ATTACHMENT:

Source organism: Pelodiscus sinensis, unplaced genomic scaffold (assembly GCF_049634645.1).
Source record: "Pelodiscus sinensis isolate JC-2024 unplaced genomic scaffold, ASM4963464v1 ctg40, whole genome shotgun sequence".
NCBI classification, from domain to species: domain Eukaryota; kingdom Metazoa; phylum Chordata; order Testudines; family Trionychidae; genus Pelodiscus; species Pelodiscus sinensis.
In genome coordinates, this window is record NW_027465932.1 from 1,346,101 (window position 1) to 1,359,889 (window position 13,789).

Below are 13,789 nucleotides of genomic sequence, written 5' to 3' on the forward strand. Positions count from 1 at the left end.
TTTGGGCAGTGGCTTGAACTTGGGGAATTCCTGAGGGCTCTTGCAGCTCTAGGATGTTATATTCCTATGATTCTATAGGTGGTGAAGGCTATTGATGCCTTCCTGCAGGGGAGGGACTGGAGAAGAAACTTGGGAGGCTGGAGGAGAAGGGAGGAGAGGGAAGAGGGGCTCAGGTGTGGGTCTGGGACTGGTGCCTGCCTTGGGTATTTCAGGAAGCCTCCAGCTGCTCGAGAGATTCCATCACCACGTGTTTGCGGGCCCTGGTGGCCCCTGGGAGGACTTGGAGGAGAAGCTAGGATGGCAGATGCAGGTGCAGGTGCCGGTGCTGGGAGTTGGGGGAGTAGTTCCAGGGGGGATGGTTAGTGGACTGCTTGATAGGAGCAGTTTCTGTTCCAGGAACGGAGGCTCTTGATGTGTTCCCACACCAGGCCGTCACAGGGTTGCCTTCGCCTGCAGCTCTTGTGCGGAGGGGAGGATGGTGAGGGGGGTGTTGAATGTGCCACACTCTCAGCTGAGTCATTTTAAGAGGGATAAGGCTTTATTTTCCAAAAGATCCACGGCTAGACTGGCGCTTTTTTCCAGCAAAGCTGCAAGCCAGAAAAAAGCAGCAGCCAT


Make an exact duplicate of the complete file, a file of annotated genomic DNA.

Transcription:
Source organism: Pelodiscus sinensis, unplaced genomic scaffold (assembly GCF_049634645.1).
Source record: "Pelodiscus sinensis isolate JC-2024 unplaced genomic scaffold, ASM4963464v1 ctg40, whole genome shotgun sequence".
NCBI classification, from domain to species: domain Eukaryota; kingdom Metazoa; phylum Chordata; order Testudines; family Trionychidae; genus Pelodiscus; species Pelodiscus sinensis.
In genome coordinates, this window is record NW_027465932.1 from 1,346,101 (window position 1) to 1,359,889 (window position 13,789).

Below are 13,789 nucleotides of genomic sequence, written 5' to 3' on the forward strand. Positions count from 1 at the left end.
TTTGGGCAGTGGCTTGAACTTGGGGAATTCCTGAGGGCTCTTGCAGCTCTAGGATGTTATATTCCTATGATTCTATAGGTGGTGAAGGCTATTGATGCCTTCCTGCAGGGGAGGGACTGGAGAAGAAACTTGGGAGGCTGGAGGAGAAGGGAGGAGAGGGAAGAGGGGCTCAGGTGTGGGTCTGGGACTGGTGCCTGCCTTGGGTATTTCAGGAAGCCTCCAGCTGCTCGAGAGATTCCATCACCACGTGTTTGCGGGCCCTGGTGGCCCCTGGGAGGACTTGGAGGAGAAGCTAGGATGGCAGATGCAGGTGCAGGTGCCGGTGCTGGGAGTTGGGGGAGTAGTTCCAGGGGGGATGGTTAGTGGACTGCTTGATAGGAGCAGTTTCTGTTCCAGGAACGGAGGCTCTTGATGTGTTCCCACACCAGGCCGTCACAGGGTTGCCTTCGCCTGCAGCTCTTGTGCGGAGGGGAGGATGGTGAGGGGGGTGTTGAATGTGCCACACTCTCAGCTGAGTCATTTTAAGAGGGATAAGGCTTTATTTTCCAAAAGATCCACGGCTAGACTGGCGCTTTTTTCCAGCAAAGCTGCAAGCCAGAAAAAAGCAGCAGCCAT